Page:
Even with baby boomers retiring and greater media and research attention being lavished on older people, most gerontologists have studiously avoided examining romance among the elderly. Love Stories of Later Life is an appealing and eye-opening remedy to this neglect, as leading gerontologist Amanda Smith Barusch presents original research into what love and romance mean in older people's lives. The result is a glimpse into a world many people didn't know existed - that of romantic love in later life. Unlike superficial guidebooks that purport to help older people find a new mate, Love Stories of Later Life integrates theory and the latest research on love and the aging process. Drawing on a wealth of personal narratives collected during a landmark five-year study, the book presents the lived experiences of older adults from all walks of life. It addresses the impact of common age-related changes, both emotional and physical, on romantic relationships, and argues that love continues to sculpt our personalities and our lives, even in life's later decades.
Each chapter includes practical tools, including exercises designed to increase self-awareness and relationship-building as well as annotated lists of suggested reading that are at once comprehensive and accessible. Barusch's fresh perspective, engaging voice, and in-depth qualitative research make Love Stories of Later Life an important contribution to the study of individual lives and the aging process.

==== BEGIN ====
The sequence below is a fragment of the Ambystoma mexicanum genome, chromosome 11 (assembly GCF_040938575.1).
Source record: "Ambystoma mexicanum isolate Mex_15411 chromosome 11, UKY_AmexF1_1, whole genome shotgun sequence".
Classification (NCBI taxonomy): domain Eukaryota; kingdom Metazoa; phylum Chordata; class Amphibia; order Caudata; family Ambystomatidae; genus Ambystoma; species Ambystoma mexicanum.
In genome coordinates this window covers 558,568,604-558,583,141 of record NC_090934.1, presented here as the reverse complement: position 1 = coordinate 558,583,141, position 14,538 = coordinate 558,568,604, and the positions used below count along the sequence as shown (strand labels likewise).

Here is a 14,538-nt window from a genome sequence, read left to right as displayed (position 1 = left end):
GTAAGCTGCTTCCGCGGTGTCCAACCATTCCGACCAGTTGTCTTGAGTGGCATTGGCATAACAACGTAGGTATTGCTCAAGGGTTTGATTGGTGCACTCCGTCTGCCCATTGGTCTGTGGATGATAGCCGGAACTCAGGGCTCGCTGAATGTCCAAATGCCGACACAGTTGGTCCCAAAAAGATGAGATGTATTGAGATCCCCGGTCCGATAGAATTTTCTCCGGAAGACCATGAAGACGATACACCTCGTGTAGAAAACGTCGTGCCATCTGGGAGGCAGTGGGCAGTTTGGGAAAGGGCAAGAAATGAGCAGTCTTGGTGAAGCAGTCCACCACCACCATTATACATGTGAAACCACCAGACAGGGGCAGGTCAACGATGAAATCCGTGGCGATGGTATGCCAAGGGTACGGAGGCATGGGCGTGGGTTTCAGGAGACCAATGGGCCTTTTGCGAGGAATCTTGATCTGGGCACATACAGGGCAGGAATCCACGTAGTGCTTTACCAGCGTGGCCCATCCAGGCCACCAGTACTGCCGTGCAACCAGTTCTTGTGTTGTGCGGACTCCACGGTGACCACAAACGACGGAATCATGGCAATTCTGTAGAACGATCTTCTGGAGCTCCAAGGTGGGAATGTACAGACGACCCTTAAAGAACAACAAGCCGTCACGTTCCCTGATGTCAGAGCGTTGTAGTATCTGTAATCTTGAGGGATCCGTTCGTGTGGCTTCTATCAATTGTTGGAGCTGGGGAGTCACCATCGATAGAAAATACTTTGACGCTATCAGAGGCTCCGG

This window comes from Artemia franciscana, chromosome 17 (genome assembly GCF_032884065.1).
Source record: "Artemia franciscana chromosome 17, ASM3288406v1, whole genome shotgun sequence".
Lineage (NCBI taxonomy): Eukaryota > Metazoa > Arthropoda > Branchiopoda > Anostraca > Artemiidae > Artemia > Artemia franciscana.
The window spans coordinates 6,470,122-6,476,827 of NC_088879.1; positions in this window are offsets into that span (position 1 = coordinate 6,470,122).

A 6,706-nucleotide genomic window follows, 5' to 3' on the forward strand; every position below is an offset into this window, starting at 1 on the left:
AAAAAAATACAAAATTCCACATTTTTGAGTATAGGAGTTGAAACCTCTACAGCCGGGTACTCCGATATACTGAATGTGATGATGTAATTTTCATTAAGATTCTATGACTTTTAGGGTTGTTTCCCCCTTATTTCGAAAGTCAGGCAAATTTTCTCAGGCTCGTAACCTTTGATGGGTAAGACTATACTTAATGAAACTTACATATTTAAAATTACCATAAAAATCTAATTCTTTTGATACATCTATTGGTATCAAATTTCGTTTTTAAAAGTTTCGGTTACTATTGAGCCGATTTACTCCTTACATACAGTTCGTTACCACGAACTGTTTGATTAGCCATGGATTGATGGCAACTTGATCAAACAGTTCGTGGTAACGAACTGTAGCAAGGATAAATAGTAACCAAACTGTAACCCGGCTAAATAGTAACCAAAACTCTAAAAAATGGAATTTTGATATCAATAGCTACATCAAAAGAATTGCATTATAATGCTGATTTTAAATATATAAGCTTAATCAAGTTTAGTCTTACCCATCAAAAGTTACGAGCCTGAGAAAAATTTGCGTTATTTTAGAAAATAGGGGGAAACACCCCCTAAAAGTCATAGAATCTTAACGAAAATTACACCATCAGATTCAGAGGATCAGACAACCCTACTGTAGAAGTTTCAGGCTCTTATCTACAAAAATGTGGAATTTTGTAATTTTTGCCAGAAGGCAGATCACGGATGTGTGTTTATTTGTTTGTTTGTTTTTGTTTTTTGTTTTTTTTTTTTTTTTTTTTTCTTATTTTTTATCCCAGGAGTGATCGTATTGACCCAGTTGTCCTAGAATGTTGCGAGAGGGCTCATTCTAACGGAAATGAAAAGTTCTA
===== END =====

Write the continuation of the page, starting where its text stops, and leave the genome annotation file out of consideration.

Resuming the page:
Buy Love Stories of Later Life book by Amanda S. Barusch from Australia's Online Bookstore, Boomerang Books.
(240mm x 165mm x 21mm)
Oxford University Press Inc
Publisher: Oxford University Press Inc
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Author Biography - Amanda S. Barusch
Amanda Smith Barusch, PhD, has been teaching and researching in the field of aging for over 25 years. Most of those were spent on the faculty of the College of Social Work at the University of Utah. She now serves as Professor and Head of Department of Social Work and Community Development at the University of Otago in New Zealand. She has received numerous academic awards, prizes and fellowships, and her work has been funded by the National Institutes of Health, the U.S. Administration on Aging, and the Robert Wood Johnson Foundation.